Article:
Rep. Rion Choate, a longtime Trump supporter from Charlotte, said the former president could connect with Mecklenburg voters by talking about taxes, voter ID laws and national security issues in Ukraine, North Korea and China.

The Republican 2024 platform calls for “big tax cuts for workers” and voter ID requirements. Trump became the first sitting president to visit North Korea in 2019. He repeatedly said on the campaign trail that he could end the war between Russia and Ukraine.

“We have to get back to America first,” Choate said.

Larry Shaheen said the Republican Party’s 2024 platform could be a starting point for connecting with Charlotte-area voters “who have been turned off” by Trump but aren’t fully committed to the Democratic ticket.

“This platform is meant to attract moderate people from the suburbs,” he said.

Could Changing the Abortion Agenda Help Trump?

The change in language on abortion in the platform, which the Associated Press reported was prompted by Trump, is an example of the party trying to sell itself “to voters we may have lost,” Shaheen said. North Carolina Democrats have singled out abortion as a campaign issue after it proved to be a winning strategy for the party in other states since the overturning of Roe v. Wade.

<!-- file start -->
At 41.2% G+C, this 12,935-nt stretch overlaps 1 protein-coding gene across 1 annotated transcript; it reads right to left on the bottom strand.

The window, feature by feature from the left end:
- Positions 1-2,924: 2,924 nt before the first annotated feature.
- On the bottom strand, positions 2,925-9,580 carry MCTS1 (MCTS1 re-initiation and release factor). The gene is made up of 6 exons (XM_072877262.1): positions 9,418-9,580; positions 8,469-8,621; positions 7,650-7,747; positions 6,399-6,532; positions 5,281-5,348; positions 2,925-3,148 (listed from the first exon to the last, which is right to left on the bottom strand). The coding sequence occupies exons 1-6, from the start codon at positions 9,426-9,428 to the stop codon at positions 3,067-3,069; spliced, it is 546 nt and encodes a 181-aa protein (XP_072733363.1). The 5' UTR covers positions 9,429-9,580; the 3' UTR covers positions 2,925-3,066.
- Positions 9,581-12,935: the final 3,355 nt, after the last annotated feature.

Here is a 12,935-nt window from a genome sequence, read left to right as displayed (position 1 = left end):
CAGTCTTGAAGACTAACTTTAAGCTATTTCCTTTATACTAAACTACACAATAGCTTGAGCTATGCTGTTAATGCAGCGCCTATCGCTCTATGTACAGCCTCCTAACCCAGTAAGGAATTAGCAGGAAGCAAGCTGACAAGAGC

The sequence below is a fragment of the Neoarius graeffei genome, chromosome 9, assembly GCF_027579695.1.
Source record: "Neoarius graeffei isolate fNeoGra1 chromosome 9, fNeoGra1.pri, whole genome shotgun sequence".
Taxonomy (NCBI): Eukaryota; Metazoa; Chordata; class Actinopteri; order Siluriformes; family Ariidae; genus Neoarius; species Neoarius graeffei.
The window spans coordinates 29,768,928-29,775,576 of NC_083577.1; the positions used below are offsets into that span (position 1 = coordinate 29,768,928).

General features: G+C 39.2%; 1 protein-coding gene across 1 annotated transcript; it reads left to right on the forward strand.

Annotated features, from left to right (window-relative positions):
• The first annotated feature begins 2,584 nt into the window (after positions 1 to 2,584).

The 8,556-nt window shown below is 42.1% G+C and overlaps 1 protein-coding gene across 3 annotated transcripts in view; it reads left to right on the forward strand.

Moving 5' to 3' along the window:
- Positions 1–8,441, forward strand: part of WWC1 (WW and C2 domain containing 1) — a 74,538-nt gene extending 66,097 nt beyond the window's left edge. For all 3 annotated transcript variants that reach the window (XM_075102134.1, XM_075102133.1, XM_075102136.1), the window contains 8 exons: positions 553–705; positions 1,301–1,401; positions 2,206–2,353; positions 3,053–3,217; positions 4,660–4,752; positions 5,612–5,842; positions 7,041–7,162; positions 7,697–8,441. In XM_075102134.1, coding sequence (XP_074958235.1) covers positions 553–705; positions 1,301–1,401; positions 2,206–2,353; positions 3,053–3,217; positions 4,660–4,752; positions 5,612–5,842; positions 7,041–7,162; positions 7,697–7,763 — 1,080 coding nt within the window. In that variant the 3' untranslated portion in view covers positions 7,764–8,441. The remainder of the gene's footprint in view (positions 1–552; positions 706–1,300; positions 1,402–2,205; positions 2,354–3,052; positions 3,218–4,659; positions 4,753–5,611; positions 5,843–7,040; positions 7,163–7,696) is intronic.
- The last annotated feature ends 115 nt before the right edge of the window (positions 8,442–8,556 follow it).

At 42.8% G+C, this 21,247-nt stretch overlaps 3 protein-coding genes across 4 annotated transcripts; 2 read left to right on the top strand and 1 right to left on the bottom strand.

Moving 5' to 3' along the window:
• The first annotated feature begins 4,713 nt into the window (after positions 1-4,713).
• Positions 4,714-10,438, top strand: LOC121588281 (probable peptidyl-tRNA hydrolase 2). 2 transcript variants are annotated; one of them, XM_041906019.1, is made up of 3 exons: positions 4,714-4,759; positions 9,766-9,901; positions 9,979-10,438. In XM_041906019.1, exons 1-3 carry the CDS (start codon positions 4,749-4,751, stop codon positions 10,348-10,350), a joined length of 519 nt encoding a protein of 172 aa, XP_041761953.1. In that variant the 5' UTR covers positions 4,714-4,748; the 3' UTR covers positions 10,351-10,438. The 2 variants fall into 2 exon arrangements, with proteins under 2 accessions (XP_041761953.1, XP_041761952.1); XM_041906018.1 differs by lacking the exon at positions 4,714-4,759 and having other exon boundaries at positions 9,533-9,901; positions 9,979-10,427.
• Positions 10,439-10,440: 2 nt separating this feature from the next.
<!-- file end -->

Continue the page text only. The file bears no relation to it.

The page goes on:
“A lot of Republicans, like me, are really happy to potentially drop this issue,” he said.

Cooper said the change on abortion is a sign that the Trump campaign does not believe the issue is “electorally advantageous” to Republicans.

“Could that make a difference in a state like North Carolina? Sure,” he said of the change. “If the state is as close as we expect, or at least as close as it has been in the last few cycles, then being anti-abortion is, I think, a very smart strategy for the Republican Party and for Donald Trump in particular.”